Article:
NATURE PODCAST

Podcast: Magnetic animal migration, cold enzymes, and mouse memory

Hear this week's biggest science stories, brought to you by Shamini Bundell and Adam Levy.

This week, making enzymes work better in the cold, short-term memory production in mice, and magnetic detection in animals.

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In this episode:

00:50 Cool enzymes

Researchers adapt an enzyme to work in colder conditions. Research paper: Saavedra et al.; News & Views: Enzymes can adapt to cold by wiggling regions far from their active site

07:34 Mice memories

Neuroscience is revealing how short term memory is formed within mice brains. Research paper: Hainmueller & Bartos

14:07 Research Highlights

A family of genes may explain what made human brains so big, and fossil poo reveals an ancient dog’s dinner. Research Highlight: The powerful genes that might have supersized the human brain; Research Highlight: Ancient poo reveals extinct dogs crunched big bones

16:19 Magnetic migration

How might migratory animals measure Earth’s magnetic field? Review: Mouritsen

23:37 News Chat

The rewards of risky research, and how to talk to aliens. News: Europe’s top science funder shows high-risk research pays off; News: The researchers who study alien linguistics

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Transcript

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This is a transcript of the 7th June 2018 edition of the weekly Nature Podcast. Audio files for the current show and archive episodes can be accessed from the Nature Podcast index page, which also contains details on how to subscribe to the Nature Podcast for FREE, and has troubleshooting top-tips. Send us your feedback to podcast@nature.com.

[Jingle]

Interviewer: Adam Levy

Hello and welcome back to the Nature Podcast. This week, we’re finding out how enzymes adapt to the cold and watching mice form memories.

Interviewer: Shamini Bundell

Plus, the mystery of how animals sense Earth’s magnetic field. This is the Nature Podcast for the 7th June 2018. I’m Shamini Bundell.

Interviewer: Adam Levy

And I’m Adam Levy.

[Jingle]

Interviewer: Adam Levy

Crucial to every last cell on Earth are enzymes. These molecular machines are catalysts overseeing the chemical reactions in the cell. Enzymes transform molecules known as substrates into other molecules – products. But these chemical converters pose a perplexing puzzle.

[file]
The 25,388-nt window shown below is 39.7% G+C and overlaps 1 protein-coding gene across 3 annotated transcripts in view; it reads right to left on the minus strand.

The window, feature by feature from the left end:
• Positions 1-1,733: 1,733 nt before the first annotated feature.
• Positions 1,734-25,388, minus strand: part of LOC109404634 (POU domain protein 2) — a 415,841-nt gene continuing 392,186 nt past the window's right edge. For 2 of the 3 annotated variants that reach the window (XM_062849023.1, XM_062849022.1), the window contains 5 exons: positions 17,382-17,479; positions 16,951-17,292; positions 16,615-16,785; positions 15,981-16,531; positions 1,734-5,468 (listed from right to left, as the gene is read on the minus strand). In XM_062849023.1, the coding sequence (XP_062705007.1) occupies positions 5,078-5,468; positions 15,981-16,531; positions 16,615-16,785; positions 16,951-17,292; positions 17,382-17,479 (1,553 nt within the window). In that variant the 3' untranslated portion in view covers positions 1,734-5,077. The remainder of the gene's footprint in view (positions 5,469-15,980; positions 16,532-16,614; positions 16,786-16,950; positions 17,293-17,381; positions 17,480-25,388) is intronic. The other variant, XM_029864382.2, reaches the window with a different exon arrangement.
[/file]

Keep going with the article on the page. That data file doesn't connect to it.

Interviewer: Ashok Deniz

The problem is it’s well known that chemical reactions actually slow down generally with lower temperatures.

Interviewer: Adam Levy

This is Ashok Deniz, a biophysicist at the Scripps Research Institute. So, because chemical reactions slow down at lower temperatures, if you cool a particular enzyme it works more sluggishly. But, if you look at the enzymes of organisms that are adapted to living in cold conditions, this isn’t what you see.

Interviewer: Ashok Deniz

In fact, in low temperature organisms enzymes actually work at similar rates, let’s say, as enzymes in room temperature. How do these enzymes do that at lower temperatures? So that’s the conundrum.

Interviewer: Adam Levy

Somehow, enzymes in these organisms have adapted so that they work just as fast in the cold as normal enzymes do at physiological temperatures, around 37 °C. The obvious place to look for such tweaks to the molecule is the active site, where the substrate molecules bind and react.

Interviewer: Ashok Deniz

So, you might expect you know, just naively that changes in the enzyme that compensate for lower temperatures, they would occur right at the active site. But actually, people have found cases where the compensations actually occur pretty distant from the active site.

Interviewer: Adam Levy

But how are these distant changes compensating for the slowing effects of the cold? One clue is that these cold-adapted enzymes often have more glycines in their amino acid chains.

Interviewer: Vince Hilser

And glycine makes fluctuations much more probable, because glycine you know, glycine has a lot of ways to arrange itself.

Interviewer: Adam Levy

This is Vince Hilser, who’s been puzzling over this chilling conundrum in a paper out this week. Glycines make it easier for sections of an enzyme to unfold and wiggle around. Vince thought this might be crucial for how some enzymes are boosting their reaction rate at lower temperatures. So, he put it to the test. His team took a normal enzyme – adenylate kinase – and tried to adapt it for the cold.

Interviewer: Vince Hilser

We thought that if we put these glycines in particular parts of the molecule, at particular sites that are not near the active site, we could increase the amount of time the enzyme opens up and wiggles in these particular regions. And if we did that, then we thought that it would be possible then to mimic the actual cold adaptation.